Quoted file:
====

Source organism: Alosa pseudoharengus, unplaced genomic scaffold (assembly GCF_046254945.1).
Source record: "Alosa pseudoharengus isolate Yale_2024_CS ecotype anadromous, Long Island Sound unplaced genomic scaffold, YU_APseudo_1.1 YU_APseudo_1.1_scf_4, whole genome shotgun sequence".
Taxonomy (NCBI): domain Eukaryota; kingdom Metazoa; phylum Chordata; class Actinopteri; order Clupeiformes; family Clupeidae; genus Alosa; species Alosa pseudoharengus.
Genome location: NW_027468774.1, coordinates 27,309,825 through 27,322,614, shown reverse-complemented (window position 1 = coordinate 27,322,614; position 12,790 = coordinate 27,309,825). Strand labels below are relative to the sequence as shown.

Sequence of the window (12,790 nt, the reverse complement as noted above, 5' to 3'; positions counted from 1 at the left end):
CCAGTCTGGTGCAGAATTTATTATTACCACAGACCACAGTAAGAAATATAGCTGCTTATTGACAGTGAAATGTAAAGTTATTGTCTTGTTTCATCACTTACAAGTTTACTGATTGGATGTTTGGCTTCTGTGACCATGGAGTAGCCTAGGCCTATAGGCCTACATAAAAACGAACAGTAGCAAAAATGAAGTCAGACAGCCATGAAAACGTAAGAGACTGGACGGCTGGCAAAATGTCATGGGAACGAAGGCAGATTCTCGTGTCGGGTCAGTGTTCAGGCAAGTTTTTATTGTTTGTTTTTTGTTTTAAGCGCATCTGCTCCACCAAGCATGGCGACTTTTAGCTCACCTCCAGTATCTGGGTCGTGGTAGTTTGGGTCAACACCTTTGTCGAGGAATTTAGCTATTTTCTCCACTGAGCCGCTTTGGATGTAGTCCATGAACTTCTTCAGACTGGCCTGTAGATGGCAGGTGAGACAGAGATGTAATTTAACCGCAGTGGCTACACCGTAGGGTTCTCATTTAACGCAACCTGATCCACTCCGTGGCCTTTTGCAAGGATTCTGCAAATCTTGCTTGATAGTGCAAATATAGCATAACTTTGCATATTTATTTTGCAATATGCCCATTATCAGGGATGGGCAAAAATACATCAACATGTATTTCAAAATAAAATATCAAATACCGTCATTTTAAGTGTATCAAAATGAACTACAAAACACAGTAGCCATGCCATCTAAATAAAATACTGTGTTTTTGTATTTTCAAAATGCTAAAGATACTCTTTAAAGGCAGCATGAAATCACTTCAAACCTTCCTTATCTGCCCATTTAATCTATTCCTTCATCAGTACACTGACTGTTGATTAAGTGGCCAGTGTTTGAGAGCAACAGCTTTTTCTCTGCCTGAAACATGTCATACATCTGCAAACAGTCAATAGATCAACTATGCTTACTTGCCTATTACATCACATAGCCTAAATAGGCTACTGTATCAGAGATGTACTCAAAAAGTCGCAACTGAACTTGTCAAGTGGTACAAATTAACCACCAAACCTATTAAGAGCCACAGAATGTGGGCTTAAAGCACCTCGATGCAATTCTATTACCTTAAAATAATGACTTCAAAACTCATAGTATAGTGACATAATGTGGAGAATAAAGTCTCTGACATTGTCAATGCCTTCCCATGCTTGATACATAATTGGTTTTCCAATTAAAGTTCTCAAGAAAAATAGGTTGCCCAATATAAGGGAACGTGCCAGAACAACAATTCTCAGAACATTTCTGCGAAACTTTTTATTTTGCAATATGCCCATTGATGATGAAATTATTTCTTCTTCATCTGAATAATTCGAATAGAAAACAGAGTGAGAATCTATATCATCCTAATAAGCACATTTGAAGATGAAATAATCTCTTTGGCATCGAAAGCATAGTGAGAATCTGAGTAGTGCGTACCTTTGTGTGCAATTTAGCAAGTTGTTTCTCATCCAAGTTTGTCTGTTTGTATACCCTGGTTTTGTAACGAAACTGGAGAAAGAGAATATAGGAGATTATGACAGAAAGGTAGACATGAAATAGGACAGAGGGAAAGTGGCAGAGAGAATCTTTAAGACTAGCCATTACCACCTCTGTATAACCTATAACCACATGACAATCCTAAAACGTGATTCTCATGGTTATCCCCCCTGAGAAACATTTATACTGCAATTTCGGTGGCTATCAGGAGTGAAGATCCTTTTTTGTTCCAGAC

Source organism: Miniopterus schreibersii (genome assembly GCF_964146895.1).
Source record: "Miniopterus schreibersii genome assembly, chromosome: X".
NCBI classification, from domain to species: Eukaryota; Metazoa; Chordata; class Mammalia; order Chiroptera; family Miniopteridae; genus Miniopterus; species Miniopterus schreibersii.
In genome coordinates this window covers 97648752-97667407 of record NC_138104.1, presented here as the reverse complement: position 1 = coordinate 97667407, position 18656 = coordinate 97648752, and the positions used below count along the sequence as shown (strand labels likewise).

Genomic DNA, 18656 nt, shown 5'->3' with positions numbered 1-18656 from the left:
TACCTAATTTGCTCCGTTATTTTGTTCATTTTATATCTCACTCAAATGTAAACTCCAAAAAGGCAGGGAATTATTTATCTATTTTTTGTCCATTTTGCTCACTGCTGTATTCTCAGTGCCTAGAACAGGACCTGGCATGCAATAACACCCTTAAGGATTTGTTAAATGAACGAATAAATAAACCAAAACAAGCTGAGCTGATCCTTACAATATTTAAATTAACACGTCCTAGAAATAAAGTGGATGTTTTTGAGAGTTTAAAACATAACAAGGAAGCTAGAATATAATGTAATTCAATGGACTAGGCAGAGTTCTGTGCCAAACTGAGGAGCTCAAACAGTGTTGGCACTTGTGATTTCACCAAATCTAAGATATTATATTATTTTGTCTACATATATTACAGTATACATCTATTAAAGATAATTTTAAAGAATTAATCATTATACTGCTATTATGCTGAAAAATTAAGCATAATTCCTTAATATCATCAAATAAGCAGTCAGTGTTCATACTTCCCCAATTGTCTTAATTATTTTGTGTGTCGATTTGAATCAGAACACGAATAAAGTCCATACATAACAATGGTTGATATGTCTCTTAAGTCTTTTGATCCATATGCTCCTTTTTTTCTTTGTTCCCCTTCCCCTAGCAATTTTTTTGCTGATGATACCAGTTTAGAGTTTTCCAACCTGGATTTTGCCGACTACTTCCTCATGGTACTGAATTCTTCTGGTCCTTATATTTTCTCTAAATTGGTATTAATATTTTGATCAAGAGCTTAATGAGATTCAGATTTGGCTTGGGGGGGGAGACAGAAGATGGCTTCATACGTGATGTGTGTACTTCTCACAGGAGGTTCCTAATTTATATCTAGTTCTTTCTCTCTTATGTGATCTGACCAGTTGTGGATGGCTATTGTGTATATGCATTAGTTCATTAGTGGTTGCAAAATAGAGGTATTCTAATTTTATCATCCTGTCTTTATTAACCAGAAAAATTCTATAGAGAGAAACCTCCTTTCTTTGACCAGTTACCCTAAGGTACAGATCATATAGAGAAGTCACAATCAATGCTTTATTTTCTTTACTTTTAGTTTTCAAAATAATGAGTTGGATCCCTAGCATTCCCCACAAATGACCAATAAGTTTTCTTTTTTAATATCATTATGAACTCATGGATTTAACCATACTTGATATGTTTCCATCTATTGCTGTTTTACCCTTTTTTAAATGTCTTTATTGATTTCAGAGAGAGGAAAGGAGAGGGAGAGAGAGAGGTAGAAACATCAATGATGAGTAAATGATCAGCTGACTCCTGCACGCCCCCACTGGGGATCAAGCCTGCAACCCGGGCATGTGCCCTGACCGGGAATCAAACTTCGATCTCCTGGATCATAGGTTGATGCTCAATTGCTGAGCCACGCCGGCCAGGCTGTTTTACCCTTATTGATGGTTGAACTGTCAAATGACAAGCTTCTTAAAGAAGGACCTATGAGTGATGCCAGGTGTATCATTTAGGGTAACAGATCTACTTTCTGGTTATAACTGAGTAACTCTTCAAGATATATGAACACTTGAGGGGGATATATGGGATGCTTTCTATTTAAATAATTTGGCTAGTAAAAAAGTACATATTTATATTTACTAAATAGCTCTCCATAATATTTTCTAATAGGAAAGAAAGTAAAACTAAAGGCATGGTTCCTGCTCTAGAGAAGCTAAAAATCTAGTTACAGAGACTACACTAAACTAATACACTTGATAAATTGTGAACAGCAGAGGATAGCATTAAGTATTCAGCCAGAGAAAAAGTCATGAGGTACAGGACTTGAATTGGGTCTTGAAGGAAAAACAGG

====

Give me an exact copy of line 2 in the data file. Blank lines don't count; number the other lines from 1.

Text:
Source record: "Alosa pseudoharengus isolate Yale_2024_CS ecotype anadromous, Long Island Sound unplaced genomic scaffold, YU_APseudo_1.1 YU_APseudo_1.1_scf_4, whole genome shotgun sequence".